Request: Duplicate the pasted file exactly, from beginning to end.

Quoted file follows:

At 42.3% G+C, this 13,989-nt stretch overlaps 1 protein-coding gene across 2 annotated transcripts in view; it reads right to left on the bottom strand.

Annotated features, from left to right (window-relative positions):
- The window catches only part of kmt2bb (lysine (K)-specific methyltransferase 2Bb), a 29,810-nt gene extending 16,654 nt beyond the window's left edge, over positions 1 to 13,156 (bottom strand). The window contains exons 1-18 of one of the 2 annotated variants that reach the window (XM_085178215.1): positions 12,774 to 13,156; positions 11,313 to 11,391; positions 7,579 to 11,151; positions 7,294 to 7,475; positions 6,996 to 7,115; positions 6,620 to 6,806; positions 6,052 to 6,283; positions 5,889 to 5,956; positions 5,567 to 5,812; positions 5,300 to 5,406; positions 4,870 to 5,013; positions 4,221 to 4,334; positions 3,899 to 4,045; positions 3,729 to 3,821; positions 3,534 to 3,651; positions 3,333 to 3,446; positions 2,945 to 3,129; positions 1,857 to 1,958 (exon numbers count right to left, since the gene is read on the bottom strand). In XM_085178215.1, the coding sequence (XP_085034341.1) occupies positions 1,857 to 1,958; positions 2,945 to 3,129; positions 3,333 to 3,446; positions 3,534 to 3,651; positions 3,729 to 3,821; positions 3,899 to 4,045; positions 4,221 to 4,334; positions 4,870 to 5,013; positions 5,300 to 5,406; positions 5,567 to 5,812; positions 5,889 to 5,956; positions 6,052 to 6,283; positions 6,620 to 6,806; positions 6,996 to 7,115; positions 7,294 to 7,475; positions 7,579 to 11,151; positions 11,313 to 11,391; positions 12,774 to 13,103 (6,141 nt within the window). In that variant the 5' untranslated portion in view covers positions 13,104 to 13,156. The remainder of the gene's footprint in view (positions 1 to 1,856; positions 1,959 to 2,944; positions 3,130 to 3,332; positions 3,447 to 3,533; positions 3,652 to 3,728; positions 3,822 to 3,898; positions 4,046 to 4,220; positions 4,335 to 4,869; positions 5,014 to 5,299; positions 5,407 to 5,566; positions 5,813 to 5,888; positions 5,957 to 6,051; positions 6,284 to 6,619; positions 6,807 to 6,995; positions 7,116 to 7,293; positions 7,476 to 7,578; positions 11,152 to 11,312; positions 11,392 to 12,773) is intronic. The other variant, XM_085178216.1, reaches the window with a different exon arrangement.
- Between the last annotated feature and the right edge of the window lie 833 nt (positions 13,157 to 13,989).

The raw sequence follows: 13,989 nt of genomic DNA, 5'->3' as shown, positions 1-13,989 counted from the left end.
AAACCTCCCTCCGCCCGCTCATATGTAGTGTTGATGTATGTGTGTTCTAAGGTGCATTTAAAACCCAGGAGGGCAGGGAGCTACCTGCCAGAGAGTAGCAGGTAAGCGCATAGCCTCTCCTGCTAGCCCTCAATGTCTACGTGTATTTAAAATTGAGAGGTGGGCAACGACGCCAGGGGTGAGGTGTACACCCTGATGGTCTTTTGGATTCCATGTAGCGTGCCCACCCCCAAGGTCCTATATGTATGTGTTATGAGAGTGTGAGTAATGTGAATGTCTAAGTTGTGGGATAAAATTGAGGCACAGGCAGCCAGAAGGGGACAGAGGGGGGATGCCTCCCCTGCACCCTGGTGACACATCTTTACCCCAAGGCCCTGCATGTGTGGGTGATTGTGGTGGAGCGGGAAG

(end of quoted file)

At 42.3% G+C, this 13,989-nt stretch overlaps 1 protein-coding gene across 2 annotated transcripts in view; it reads right to left on the bottom strand.

Annotated features, from left to right (window-relative positions):
- The window catches only part of kmt2bb (lysine (K)-specific methyltransferase 2Bb), a 29,810-nt gene extending 16,654 nt beyond the window's left edge, over positions 1 to 13,156 (bottom strand). The window contains exons 1-18 of one of the 2 annotated variants that reach the window (XM_085178215.1): positions 12,774 to 13,156; positions 11,313 to 11,391; positions 7,579 to 11,151; positions 7,294 to 7,475; positions 6,996 to 7,115; positions 6,620 to 6,806; positions 6,052 to 6,283; positions 5,889 to 5,956; positions 5,567 to 5,812; positions 5,300 to 5,406; positions 4,870 to 5,013; positions 4,221 to 4,334; positions 3,899 to 4,045; positions 3,729 to 3,821; positions 3,534 to 3,651; positions 3,333 to 3,446; positions 2,945 to 3,129; positions 1,857 to 1,958 (exon numbers count right to left, since the gene is read on the bottom strand). In XM_085178215.1, the coding sequence (XP_085034341.1) occupies positions 1,857 to 1,958; positions 2,945 to 3,129; positions 3,333 to 3,446; positions 3,534 to 3,651; positions 3,729 to 3,821; positions 3,899 to 4,045; positions 4,221 to 4,334; positions 4,870 to 5,013; positions 5,300 to 5,406; positions 5,567 to 5,812; positions 5,889 to 5,956; positions 6,052 to 6,283; positions 6,620 to 6,806; positions 6,996 to 7,115; positions 7,294 to 7,475; positions 7,579 to 11,151; positions 11,313 to 11,391; positions 12,774 to 13,103 (6,141 nt within the window). In that variant the 5' untranslated portion in view covers positions 13,104 to 13,156. The remainder of the gene's footprint in view (positions 1 to 1,856; positions 1,959 to 2,944; positions 3,130 to 3,332; positions 3,447 to 3,533; positions 3,652 to 3,728; positions 3,822 to 3,898; positions 4,046 to 4,220; positions 4,335 to 4,869; positions 5,014 to 5,299; positions 5,407 to 5,566; positions 5,813 to 5,888; positions 5,957 to 6,051; positions 6,284 to 6,619; positions 6,807 to 6,995; positions 7,116 to 7,293; positions 7,476 to 7,578; positions 11,152 to 11,312; positions 11,392 to 12,773) is intronic. The other variant, XM_085178216.1, reaches the window with a different exon arrangement.
- Between the last annotated feature and the right edge of the window lie 833 nt (positions 13,157 to 13,989).

The raw sequence follows: 13,989 nt of genomic DNA, 5'->3' as shown, positions 1-13,989 counted from the left end.
AAACCTCCCTCCGCCCGCTCATATGTAGTGTTGATGTATGTGTGTTCTAAGGTGCATTTAAAACCCAGGAGGGCAGGGAGCTACCTGCCAGAGAGTAGCAGGTAAGCGCATAGCCTCTCCTGCTAGCCCTCAATGTCTACGTGTATTTAAAATTGAGAGGTGGGCAACGACGCCAGGGGTGAGGTGTACACCCTGATGGTCTTTTGGATTCCATGTAGCGTGCCCACCCCCAAGGTCCTATATGTATGTGTTATGAGAGTGTGAGTAATGTGAATGTCTAAGTTGTGGGATAAAATTGAGGCACAGGCAGCCAGAAGGGGACAGAGGGGGGATGCCTCCCCTGCACCCTGGTGACACATCTTTACCCCAAGGCCCTGCATGTGTGGGTGATTGTGGTGGAGCGGGAAG